Option exercise is broken
A computer science graduate, I’ve never really enjoyed working for a big corporation so since graduating Cambridge I’ve always worked in start-ups.
A few years ago I was working for a start-up which I so fortunately joined as fourth employee. The job came with an option package and together with a few bonuses here and there I had about a million options at the time. I still recall the share prices of the funding rounds quite vividly: $0.34 per share, $0.66 per share, $1.75 per share and later even $4.50 per share. A great start of my career, I thought, being 23 years old at the time.
How things changed when I wanted to leave…
I decided to leave the company because I was ready for something new. I figured I had my options and I would exercise them at some point, but never precisely understood how that works (who has the time to read all that legal anyway). As it turned out, I had about 90 days to exercise my options after leaving the company or would otherwise lose them. Not only that, I would also have to pay about $2.8M of income taxes.
Wait, what? Yes — I would have to pay $2.8M of income taxes on a security that I couldn’t sell and on income that I’ve definitely never seen in my bank account. I explored various avenues for getting this funded, but couldn’t find anyone who could help me and none of the banks would lend against private stock. I still left the company (life is too short to work somewhere you don’t love anymore) and lost the equity.
When I dug further, I found out that this is a much bigger problem in Silicon Valley.
Option exercise is complicated
I wasn’t alone in not understanding my equity and the tax implications of exercising my options. I found that the US tax system especially the part revolving around options is extremely complicated. Even worse, there exist no accurate tools which help employees navigate the option jargon jungle. I would find a few tools here and there but they would always be “not tailored for the individual” or contain huge caveats such as “don’t forget about Alternative Minimum Tax when exercising your ISOs”.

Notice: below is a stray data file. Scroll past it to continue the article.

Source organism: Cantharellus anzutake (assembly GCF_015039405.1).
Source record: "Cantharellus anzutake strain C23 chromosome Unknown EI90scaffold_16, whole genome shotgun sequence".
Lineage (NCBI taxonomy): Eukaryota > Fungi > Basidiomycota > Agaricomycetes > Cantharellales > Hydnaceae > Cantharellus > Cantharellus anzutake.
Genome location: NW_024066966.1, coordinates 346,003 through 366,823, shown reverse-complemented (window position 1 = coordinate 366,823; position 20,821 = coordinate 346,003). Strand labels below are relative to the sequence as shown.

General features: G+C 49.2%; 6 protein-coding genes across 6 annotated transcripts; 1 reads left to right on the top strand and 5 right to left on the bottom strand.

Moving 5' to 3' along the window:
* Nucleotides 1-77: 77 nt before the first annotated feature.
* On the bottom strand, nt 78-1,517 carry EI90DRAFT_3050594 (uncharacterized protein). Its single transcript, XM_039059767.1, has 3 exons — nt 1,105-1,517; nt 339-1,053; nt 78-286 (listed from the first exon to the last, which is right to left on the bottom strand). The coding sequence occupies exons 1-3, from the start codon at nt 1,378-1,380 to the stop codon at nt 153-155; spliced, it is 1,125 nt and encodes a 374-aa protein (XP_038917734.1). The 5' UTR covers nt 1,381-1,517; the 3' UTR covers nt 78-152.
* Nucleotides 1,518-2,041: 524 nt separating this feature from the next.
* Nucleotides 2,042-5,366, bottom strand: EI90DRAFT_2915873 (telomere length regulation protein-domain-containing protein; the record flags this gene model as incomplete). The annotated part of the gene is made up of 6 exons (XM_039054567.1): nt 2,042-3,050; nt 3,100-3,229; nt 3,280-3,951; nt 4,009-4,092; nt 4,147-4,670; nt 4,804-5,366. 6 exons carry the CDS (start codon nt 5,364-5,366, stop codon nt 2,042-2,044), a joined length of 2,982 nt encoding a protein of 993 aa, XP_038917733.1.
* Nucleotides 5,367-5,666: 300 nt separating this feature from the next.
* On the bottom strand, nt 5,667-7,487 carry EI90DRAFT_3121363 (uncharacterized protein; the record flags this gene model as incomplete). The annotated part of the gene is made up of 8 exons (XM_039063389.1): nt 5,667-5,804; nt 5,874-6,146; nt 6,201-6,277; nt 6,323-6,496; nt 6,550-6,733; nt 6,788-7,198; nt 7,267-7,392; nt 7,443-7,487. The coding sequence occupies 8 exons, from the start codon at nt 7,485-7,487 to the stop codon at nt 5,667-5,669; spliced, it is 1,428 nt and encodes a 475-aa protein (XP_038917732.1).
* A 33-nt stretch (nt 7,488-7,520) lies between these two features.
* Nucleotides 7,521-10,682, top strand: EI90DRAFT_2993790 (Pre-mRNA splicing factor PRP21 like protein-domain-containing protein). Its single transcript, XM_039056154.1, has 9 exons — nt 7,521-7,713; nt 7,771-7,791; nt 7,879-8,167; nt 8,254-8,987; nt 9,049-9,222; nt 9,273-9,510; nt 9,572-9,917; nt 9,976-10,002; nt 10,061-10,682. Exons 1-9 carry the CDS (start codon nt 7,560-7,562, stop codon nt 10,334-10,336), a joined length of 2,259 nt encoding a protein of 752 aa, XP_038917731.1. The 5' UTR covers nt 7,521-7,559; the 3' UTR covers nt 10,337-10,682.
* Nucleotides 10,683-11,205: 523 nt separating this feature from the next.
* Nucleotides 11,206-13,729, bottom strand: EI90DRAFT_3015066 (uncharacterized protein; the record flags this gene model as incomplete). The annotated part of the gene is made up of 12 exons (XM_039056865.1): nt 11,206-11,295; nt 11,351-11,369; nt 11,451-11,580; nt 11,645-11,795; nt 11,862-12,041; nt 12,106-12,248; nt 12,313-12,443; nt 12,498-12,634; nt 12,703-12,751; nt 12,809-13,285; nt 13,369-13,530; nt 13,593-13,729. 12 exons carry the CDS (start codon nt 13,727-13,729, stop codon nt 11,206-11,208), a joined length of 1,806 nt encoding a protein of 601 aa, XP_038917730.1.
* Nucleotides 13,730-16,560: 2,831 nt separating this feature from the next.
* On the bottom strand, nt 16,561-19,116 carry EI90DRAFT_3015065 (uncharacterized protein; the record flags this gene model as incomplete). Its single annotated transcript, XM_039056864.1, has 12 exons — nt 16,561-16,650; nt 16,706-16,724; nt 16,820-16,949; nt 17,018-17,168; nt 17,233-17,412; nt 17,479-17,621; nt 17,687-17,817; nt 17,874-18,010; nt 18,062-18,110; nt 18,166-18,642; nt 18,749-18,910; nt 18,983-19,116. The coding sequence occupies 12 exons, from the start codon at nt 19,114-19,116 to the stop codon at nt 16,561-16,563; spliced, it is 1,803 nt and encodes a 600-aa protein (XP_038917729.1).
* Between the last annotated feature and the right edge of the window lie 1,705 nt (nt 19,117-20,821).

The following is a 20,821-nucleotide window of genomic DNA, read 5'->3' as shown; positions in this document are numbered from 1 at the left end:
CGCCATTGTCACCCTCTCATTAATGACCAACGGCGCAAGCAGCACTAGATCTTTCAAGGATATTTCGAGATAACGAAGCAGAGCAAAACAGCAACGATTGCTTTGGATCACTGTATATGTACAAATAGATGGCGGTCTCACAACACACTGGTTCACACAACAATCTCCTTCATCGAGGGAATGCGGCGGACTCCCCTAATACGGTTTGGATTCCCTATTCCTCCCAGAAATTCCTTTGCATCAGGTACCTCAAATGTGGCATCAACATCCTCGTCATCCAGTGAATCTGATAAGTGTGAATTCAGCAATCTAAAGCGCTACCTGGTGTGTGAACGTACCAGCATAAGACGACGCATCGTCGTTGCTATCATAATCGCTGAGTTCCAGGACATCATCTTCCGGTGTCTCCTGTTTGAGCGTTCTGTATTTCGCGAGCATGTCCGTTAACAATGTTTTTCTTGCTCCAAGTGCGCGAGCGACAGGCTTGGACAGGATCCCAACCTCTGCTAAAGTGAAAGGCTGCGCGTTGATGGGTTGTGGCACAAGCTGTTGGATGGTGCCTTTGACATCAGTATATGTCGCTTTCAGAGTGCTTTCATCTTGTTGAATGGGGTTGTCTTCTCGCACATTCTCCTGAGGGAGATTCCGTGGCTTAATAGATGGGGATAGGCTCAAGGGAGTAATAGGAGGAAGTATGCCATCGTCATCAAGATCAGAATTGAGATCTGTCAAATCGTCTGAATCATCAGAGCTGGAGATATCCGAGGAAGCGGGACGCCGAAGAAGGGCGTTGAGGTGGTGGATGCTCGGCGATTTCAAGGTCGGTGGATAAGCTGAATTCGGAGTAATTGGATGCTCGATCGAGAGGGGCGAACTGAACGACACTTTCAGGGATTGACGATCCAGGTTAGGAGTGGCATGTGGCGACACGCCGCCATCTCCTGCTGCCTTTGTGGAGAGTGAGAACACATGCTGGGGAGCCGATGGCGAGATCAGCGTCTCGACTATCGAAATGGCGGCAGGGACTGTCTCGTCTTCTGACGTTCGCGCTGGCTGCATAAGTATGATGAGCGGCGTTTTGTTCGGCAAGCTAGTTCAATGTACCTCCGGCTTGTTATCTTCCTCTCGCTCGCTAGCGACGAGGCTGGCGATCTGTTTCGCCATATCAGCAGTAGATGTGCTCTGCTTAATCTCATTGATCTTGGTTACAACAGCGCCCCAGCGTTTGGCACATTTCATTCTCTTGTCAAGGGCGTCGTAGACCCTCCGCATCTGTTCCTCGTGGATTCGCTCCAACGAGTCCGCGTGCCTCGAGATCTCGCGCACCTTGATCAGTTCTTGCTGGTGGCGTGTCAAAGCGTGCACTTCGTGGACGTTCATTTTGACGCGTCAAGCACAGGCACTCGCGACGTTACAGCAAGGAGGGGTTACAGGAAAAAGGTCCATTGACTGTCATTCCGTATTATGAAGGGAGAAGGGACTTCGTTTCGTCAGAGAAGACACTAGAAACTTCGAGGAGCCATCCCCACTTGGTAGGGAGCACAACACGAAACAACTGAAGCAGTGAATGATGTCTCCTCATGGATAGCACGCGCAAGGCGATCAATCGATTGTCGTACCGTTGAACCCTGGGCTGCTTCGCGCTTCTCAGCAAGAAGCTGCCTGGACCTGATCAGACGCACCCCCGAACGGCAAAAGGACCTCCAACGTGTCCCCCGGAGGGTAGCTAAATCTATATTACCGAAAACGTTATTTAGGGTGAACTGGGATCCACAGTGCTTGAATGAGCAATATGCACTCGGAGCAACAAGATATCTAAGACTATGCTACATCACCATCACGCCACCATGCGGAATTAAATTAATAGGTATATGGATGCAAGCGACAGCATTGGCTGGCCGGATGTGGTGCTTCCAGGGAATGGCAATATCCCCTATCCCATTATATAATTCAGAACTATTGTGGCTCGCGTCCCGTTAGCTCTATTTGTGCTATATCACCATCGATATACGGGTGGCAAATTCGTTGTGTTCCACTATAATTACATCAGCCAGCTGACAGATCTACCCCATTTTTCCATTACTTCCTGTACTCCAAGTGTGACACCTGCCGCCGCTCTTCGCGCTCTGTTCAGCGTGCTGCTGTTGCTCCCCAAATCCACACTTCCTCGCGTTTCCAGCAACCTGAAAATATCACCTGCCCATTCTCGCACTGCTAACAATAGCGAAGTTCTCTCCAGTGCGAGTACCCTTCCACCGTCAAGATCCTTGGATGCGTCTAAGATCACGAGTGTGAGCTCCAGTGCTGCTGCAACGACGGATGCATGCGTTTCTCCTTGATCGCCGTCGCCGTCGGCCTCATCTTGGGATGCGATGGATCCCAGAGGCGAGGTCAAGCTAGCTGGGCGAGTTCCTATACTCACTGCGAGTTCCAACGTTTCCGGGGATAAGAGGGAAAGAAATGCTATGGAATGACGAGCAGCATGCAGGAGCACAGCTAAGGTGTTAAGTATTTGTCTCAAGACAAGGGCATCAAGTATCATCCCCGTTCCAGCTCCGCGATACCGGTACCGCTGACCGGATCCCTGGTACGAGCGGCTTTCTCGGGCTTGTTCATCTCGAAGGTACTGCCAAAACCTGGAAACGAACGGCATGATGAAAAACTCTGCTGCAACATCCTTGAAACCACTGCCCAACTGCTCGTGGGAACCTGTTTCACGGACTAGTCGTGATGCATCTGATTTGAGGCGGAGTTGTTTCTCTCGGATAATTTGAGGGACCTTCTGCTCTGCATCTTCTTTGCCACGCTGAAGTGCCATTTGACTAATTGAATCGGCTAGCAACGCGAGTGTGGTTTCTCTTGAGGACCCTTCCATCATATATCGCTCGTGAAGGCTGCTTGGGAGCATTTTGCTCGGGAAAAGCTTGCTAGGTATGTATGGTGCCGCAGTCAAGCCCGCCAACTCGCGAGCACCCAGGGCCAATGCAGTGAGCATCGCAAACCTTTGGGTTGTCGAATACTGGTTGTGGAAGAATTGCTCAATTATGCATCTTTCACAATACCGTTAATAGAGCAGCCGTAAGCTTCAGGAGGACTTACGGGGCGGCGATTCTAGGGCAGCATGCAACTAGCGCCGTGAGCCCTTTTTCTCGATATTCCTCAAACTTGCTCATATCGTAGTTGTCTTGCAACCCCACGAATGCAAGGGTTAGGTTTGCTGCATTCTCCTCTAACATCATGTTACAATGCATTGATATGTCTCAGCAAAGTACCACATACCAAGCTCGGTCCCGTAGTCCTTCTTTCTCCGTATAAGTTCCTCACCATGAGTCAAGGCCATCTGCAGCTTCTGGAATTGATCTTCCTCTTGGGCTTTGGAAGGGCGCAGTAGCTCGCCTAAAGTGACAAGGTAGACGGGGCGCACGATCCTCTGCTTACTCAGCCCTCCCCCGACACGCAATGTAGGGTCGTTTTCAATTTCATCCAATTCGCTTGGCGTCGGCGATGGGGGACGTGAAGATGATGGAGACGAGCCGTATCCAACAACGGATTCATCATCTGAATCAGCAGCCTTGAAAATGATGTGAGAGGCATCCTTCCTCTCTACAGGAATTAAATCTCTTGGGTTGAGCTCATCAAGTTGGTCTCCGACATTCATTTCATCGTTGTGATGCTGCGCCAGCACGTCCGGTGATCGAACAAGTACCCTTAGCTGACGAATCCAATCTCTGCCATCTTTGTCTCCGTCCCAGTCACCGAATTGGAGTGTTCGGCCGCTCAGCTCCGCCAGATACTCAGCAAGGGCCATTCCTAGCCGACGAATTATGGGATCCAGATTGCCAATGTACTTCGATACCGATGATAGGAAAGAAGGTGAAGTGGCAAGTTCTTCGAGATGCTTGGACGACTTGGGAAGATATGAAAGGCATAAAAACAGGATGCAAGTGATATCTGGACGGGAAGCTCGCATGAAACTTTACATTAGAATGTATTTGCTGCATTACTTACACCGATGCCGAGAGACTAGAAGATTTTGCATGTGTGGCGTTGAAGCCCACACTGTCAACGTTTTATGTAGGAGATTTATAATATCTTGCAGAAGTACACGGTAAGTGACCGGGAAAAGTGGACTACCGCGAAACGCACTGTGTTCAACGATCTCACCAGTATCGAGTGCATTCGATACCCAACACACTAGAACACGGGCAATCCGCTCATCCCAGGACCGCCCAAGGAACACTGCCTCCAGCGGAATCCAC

The benefits of exercising
Yet option exercise can be hugely beneficial:
- Benefit from capital gains. Any future upside on your equity is taxed as long-term capital gains instead of ordinary income. The tax savings can be as much as 25%.
- Get rid of exercise deadlines. Even though companies have generally improved and extended the amount of time employees have to exercise, options have deadlines whereas shares have not.
- Avoid automatic conversion. If you have Incentive Stock Options (ISOs), they will automatically convert into Non-qualified Stock Options (NSOs), 90 days after you have left the company. ISOs have significant tax savings when compared with NSOs
Secfi is the solution
I decided that what the market needs is better products to understand startup equity and better financial products for those with private company stock. At Secfi, we aim to be the company that helps employees and shareholders of late-stage private companies before they are wealthy with:
a) understanding what they have and giving an overview of the different options available to them; and
b) innovative financial products which help them realize their goals sooner and better.
We’re launching three products today:
- Option exercise tax planning. A tool that calculates the exercise cost and associated taxes based on individual’s tax situation, including ordinary income, alternative minimum tax, and other taxes associated with option exercise.
- Option exercise financing. Our financing covers the entire exercise cost and taxes associated with exercising stock options.
- Shareholder loans. Private company stock loans — for each $1 of equity value we can “lend” $0.33 to holders of private company stock of growth and late-stage private companies.
Start with a free tax assessment at Secfi.com!
Looking forward to working with you.
Founder & CEO, Secfi Inc.